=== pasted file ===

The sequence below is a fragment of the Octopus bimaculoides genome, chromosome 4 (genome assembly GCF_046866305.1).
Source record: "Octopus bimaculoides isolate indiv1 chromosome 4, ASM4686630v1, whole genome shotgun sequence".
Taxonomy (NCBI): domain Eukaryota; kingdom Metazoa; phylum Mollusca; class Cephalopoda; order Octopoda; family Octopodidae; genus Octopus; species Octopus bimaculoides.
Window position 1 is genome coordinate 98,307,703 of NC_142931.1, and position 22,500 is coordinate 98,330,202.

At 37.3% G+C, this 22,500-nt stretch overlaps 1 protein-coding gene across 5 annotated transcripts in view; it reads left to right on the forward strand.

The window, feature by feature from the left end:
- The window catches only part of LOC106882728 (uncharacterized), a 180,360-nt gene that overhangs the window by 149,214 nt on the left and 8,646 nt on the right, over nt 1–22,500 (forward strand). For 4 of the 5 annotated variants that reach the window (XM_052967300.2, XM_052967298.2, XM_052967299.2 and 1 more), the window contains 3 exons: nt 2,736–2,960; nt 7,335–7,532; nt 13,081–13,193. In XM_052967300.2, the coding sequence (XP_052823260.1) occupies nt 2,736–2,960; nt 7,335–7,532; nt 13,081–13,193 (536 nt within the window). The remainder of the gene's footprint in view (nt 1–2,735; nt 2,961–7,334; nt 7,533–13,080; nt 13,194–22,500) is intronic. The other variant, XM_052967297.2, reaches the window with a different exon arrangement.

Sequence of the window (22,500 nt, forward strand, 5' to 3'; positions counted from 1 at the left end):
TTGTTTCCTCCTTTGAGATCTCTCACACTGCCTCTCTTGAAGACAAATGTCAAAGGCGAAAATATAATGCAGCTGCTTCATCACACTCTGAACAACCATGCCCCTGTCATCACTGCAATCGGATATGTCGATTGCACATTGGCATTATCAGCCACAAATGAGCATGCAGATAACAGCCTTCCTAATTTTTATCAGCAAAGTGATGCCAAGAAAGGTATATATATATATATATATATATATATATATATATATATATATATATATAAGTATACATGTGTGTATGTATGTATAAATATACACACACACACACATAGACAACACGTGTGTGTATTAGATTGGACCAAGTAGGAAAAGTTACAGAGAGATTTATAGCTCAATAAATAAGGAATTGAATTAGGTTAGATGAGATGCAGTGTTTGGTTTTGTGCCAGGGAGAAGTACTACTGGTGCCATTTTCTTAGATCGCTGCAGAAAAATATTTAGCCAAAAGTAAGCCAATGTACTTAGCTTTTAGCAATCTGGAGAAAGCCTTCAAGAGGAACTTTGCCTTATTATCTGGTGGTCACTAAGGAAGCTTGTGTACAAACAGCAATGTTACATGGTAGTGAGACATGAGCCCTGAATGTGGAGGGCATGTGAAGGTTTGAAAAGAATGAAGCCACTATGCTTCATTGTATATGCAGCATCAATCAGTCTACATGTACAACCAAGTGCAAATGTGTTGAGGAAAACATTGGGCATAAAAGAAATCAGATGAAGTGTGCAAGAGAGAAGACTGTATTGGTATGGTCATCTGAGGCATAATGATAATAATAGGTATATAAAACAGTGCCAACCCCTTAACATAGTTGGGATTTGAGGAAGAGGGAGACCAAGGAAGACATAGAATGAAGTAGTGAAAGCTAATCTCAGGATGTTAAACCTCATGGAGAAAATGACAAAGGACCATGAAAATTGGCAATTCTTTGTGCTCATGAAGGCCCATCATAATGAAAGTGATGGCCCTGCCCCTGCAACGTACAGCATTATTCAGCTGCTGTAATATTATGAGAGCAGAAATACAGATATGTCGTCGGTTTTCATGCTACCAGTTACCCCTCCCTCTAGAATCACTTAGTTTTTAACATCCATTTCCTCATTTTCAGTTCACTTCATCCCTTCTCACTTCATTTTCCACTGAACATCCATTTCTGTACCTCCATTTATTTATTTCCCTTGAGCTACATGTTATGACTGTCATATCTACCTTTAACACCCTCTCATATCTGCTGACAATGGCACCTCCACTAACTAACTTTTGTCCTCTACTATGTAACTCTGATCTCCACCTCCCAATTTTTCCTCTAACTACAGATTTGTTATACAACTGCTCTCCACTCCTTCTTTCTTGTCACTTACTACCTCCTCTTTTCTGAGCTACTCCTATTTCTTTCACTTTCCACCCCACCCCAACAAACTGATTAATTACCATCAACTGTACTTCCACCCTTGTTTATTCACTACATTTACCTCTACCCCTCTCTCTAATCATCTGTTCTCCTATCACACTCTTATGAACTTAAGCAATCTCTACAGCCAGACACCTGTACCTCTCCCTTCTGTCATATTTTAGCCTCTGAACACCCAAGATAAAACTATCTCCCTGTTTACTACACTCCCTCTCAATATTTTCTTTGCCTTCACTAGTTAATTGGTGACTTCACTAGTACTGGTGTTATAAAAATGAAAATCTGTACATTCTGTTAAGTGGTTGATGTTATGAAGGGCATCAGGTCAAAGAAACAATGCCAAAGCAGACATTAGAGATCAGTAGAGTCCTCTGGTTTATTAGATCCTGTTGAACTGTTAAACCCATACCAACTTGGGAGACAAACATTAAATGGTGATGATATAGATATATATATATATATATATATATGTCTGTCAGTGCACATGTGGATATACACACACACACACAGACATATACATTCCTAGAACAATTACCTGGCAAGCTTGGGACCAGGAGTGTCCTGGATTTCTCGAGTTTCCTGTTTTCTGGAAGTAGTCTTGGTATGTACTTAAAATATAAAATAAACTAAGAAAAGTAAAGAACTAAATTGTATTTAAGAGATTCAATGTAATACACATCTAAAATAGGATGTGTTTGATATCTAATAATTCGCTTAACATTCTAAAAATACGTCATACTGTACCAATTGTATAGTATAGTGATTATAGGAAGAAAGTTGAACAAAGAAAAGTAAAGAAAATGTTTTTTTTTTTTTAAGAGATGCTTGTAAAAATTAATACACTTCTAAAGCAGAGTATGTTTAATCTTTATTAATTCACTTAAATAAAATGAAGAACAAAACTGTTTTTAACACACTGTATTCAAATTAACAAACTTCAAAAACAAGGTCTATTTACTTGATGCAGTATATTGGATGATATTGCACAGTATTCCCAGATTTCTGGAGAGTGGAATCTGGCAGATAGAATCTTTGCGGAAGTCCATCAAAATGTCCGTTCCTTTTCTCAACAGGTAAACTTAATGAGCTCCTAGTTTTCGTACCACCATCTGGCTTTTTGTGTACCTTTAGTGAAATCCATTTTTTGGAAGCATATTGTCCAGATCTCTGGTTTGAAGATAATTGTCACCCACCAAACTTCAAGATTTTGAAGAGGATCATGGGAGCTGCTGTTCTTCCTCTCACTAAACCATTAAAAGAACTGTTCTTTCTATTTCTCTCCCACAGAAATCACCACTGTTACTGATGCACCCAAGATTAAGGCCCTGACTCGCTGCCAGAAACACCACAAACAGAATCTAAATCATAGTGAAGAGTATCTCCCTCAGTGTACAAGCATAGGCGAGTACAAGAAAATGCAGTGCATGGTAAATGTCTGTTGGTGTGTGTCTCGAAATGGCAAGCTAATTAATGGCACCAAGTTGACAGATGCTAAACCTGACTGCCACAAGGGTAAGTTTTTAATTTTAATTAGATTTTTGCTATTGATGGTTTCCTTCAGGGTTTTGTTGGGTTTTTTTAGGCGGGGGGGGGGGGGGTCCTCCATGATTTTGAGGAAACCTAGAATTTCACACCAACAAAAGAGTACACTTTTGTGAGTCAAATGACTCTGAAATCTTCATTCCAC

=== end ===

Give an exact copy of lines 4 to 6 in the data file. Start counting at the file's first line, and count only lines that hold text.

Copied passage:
Window position 1 is genome coordinate 98,307,703 of NC_142931.1, and position 22,500 is coordinate 98,330,202.

At 37.3% G+C, this 22,500-nt stretch overlaps 1 protein-coding gene across 5 annotated transcripts in view; it reads left to right on the forward strand.

The window, feature by feature from the left end: